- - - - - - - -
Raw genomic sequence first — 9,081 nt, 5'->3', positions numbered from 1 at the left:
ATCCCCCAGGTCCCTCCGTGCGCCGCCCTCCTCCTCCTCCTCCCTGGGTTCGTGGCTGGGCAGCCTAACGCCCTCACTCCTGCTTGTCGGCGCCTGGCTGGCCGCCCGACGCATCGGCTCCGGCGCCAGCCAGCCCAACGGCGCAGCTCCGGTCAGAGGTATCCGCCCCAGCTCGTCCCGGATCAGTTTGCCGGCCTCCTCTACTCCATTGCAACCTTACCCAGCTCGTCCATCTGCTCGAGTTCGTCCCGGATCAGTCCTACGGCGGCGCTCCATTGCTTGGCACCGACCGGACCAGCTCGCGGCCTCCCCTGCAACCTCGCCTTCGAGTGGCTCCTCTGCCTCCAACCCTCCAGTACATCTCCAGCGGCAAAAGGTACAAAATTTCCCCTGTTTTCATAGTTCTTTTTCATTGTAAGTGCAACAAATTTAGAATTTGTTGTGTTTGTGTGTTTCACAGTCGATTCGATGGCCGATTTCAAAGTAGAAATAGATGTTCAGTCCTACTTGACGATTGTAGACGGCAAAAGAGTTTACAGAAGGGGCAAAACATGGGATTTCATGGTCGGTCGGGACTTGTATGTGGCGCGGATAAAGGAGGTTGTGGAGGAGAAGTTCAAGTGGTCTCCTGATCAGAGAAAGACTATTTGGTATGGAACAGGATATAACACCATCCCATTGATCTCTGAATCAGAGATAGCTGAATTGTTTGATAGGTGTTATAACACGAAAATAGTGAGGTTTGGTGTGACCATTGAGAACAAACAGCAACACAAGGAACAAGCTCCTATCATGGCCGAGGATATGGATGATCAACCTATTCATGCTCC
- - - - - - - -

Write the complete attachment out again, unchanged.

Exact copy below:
Raw genomic sequence first — 9,081 nt, 5'->3', positions numbered from 1 at the left:
ATCCCCCAGGTCCCTCCGTGCGCCGCCCTCCTCCTCCTCCTCCCTGGGTTCGTGGCTGGGCAGCCTAACGCCCTCACTCCTGCTTGTCGGCGCCTGGCTGGCCGCCCGACGCATCGGCTCCGGCGCCAGCCAGCCCAACGGCGCAGCTCCGGTCAGAGGTATCCGCCCCAGCTCGTCCCGGATCAGTTTGCCGGCCTCCTCTACTCCATTGCAACCTTACCCAGCTCGTCCATCTGCTCGAGTTCGTCCCGGATCAGTCCTACGGCGGCGCTCCATTGCTTGGCACCGACCGGACCAGCTCGCGGCCTCCCCTGCAACCTCGCCTTCGAGTGGCTCCTCTGCCTCCAACCCTCCAGTACATCTCCAGCGGCAAAAGGTACAAAATTTCCCCTGTTTTCATAGTTCTTTTTCATTGTAAGTGCAACAAATTTAGAATTTGTTGTGTTTGTGTGTTTCACAGTCGATTCGATGGCCGATTTCAAAGTAGAAATAGATGTTCAGTCCTACTTGACGATTGTAGACGGCAAAAGAGTTTACAGAAGGGGCAAAACATGGGATTTCATGGTCGGTCGGGACTTGTATGTGGCGCGGATAAAGGAGGTTGTGGAGGAGAAGTTCAAGTGGTCTCCTGATCAGAGAAAGACTATTTGGTATGGAACAGGATATAACACCATCCCATTGATCTCTGAATCAGAGATAGCTGAATTGTTTGATAGGTGTTATAACACGAAAATAGTGAGGTTTGGTGTGACCATTGAGAACAAACAGCAACACAAGGAACAAGCTCCTATCATGGCCGAGGATATGGATGATCAACCTATTCATGCTCC